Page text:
Từ vựng tiếng Anh nâng cao 2_DIGRESS
digress /dīˈɡres/, /daɪˈɡrɛs/ (verb)
To wander, stray from the point, ramble, deviate, go off in another direction.
Digress comes from the Latin digressus, which comes in turn from the prefix dis-, apart, and gradi, to go, walk, step. Digress means literally to go apart, walk away. From the same Latin source come ingress (IN-gres), the place you walk in, the entrance; and egress (EE-gres), the place you walk out, the exit.
Digress once was used of a physical wandering or turning aside, but that sense is now archaic (ahr-KAY-ik), which means old-fashioned. Today we do not say, “She turned right and digressed down Main Street.” Instead, digress is used of speaking or writing that departs from the main point or subject at hand and wanders off in another direction: “In a business report or an oral presentation, it’s important to stick to the facts and not digress”; “If she hadn’t digressed so much, her lecture would have been more interesting.”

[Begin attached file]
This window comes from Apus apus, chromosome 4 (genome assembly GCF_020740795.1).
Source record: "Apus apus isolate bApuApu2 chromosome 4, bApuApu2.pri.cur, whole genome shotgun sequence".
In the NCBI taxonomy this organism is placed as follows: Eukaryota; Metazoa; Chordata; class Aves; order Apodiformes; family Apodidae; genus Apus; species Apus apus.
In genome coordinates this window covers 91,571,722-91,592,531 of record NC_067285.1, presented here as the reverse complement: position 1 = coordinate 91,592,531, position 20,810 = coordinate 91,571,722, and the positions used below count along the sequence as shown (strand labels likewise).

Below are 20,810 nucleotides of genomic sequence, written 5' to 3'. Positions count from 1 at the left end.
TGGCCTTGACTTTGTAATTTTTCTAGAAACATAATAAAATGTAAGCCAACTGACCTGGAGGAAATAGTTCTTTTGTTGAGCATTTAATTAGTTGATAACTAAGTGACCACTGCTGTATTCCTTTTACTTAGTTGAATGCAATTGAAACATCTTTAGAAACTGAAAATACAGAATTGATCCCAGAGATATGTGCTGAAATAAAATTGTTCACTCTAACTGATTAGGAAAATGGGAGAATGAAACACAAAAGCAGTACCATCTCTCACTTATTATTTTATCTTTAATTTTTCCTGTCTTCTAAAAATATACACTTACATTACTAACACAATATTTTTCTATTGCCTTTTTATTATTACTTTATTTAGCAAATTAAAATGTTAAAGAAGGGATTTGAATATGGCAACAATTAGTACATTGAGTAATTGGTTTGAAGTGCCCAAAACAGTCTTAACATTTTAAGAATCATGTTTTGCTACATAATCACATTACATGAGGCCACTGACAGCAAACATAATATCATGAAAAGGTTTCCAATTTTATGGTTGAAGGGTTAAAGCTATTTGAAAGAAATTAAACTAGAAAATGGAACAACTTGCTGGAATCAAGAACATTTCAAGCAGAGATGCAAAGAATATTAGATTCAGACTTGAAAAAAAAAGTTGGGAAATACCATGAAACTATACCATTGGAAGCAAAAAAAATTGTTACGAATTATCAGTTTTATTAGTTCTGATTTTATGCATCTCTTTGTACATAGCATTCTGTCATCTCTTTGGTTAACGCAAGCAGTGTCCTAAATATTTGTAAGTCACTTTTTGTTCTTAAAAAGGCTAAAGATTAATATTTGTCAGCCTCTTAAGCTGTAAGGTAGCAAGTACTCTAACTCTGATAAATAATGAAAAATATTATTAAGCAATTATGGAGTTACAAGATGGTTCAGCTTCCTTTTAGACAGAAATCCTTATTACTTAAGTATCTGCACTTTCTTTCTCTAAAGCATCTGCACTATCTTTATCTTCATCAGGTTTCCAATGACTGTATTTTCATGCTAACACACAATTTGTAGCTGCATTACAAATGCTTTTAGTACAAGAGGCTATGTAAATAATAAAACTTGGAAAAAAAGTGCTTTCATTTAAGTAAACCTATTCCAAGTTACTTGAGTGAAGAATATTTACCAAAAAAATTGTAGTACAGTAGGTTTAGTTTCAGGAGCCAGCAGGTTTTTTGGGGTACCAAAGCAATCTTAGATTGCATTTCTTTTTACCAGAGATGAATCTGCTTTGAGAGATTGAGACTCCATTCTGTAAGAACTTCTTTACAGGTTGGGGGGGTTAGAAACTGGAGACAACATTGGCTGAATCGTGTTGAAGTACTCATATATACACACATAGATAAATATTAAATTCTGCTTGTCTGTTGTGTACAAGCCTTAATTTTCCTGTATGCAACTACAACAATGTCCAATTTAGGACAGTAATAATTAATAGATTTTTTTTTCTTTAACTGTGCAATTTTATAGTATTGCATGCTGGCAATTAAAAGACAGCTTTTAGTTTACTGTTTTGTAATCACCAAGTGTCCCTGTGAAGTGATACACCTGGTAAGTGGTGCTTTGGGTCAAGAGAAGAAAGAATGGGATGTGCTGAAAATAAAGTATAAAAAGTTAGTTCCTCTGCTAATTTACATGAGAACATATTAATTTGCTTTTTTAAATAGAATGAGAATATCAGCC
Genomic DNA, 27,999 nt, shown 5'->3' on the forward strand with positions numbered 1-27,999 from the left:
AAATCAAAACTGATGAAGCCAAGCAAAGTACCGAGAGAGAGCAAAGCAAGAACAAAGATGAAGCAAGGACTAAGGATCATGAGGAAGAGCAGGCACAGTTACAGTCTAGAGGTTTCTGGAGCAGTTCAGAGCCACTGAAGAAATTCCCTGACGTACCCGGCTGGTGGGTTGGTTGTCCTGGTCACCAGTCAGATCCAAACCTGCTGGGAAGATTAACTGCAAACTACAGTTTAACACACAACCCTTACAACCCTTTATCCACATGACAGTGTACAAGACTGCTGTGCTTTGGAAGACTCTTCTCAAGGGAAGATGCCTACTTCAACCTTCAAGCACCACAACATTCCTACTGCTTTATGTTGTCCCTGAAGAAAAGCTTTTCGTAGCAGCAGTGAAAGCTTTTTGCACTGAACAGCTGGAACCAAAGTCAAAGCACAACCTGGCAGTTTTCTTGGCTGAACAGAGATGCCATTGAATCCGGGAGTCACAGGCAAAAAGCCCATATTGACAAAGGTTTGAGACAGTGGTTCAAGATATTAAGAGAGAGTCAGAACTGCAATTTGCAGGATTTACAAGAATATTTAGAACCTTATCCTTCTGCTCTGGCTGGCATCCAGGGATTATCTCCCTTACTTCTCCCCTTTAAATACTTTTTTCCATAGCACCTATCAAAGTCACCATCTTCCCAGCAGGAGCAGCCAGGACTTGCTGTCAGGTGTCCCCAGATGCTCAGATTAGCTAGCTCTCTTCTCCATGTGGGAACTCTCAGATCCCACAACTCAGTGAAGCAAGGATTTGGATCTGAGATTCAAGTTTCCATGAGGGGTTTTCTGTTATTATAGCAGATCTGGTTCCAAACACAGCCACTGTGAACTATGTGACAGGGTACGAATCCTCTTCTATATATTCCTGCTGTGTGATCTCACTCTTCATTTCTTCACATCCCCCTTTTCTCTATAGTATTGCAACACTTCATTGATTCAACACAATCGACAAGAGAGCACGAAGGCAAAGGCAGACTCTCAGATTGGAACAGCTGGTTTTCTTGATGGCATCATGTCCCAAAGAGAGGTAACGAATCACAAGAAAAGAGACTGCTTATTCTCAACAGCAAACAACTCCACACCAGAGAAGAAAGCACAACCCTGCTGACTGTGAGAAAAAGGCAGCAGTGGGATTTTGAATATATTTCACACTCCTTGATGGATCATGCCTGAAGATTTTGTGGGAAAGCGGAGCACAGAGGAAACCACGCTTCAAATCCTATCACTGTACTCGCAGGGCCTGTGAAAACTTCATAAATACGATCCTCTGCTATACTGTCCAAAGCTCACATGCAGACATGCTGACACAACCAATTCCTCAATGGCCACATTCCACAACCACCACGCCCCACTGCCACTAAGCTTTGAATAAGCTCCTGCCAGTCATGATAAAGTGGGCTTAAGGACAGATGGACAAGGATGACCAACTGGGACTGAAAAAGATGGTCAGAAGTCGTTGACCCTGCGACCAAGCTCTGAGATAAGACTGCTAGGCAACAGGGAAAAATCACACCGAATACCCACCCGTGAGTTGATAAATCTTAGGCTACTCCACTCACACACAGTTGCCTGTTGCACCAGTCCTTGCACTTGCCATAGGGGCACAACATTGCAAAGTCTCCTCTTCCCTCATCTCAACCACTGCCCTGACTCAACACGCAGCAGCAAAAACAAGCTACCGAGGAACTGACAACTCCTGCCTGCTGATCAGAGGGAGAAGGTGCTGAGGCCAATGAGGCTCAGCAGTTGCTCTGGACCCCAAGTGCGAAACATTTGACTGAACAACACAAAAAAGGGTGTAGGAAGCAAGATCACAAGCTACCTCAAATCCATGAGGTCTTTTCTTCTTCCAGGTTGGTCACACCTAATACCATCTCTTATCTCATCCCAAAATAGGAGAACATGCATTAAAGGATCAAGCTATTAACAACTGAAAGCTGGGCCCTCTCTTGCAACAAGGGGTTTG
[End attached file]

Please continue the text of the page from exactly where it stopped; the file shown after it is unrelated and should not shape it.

The corresponding noun is digression (di-GRESH-un or dy-GRESH-un): “The old man’s story was full of humorous digressions.”
Elster, C., H. Verbal Advantage: 10 easy steps to a powerful vocabulary.
2. An example from Sherlock Holmes:
“What sort of a man was he?” asked Sherlock Holmes.
John Rance appeared to be somewhat irritated at this digression. “He was an uncommon drunk sort o’ man,” he said. “He’d ha’ found hisself in the station if we hadn’t been so took up.”
Vietnamese: “Gã đó thuộc loại người như thế nào?” Sherlock Holmes hỏi.
John Rance tỏ ra hơi cáu kỉnh với câu hỏi lạc đề này. “Thuộc loại say quắc cần câu chứ thế nào”, ông ta nói. “Nếu chúng tôi không bận vụ này thì đã lôi hắn về đồn cảnh sát rồi.”
From Arthur Conan Doyle. Sherlock Holmes: A Study in Scarlet (Sherlock Complete Set 1)
3. More examples with audios:
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